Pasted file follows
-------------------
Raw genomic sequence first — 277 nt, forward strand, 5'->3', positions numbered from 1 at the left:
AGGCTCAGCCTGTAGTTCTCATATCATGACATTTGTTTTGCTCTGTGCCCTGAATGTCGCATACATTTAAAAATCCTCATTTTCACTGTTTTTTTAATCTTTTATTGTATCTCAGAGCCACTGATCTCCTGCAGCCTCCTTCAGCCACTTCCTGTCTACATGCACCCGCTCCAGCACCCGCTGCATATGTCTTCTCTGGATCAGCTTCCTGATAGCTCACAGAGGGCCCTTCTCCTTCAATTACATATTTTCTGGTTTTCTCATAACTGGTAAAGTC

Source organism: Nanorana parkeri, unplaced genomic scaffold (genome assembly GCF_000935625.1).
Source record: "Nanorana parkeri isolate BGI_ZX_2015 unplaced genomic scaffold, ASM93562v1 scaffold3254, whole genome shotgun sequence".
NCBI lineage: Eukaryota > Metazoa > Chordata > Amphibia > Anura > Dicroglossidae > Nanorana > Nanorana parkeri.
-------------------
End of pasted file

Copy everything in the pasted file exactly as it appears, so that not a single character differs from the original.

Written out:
Raw genomic sequence first — 277 nt, forward strand, 5'->3', positions numbered from 1 at the left:
AGGCTCAGCCTGTAGTTCTCATATCATGACATTTGTTTTGCTCTGTGCCCTGAATGTCGCATACATTTAAAAATCCTCATTTTCACTGTTTTTTTAATCTTTTATTGTATCTCAGAGCCACTGATCTCCTGCAGCCTCCTTCAGCCACTTCCTGTCTACATGCACCCGCTCCAGCACCCGCTGCATATGTCTTCTCTGGATCAGCTTCCTGATAGCTCACAGAGGGCCCTTCTCCTTCAATTACATATTTTCTGGTTTTCTCATAACTGGTAAAGTC

Source organism: Nanorana parkeri, unplaced genomic scaffold (genome assembly GCF_000935625.1).
Source record: "Nanorana parkeri isolate BGI_ZX_2015 unplaced genomic scaffold, ASM93562v1 scaffold3254, whole genome shotgun sequence".
NCBI lineage: Eukaryota > Metazoa > Chordata > Amphibia > Anura > Dicroglossidae > Nanorana > Nanorana parkeri.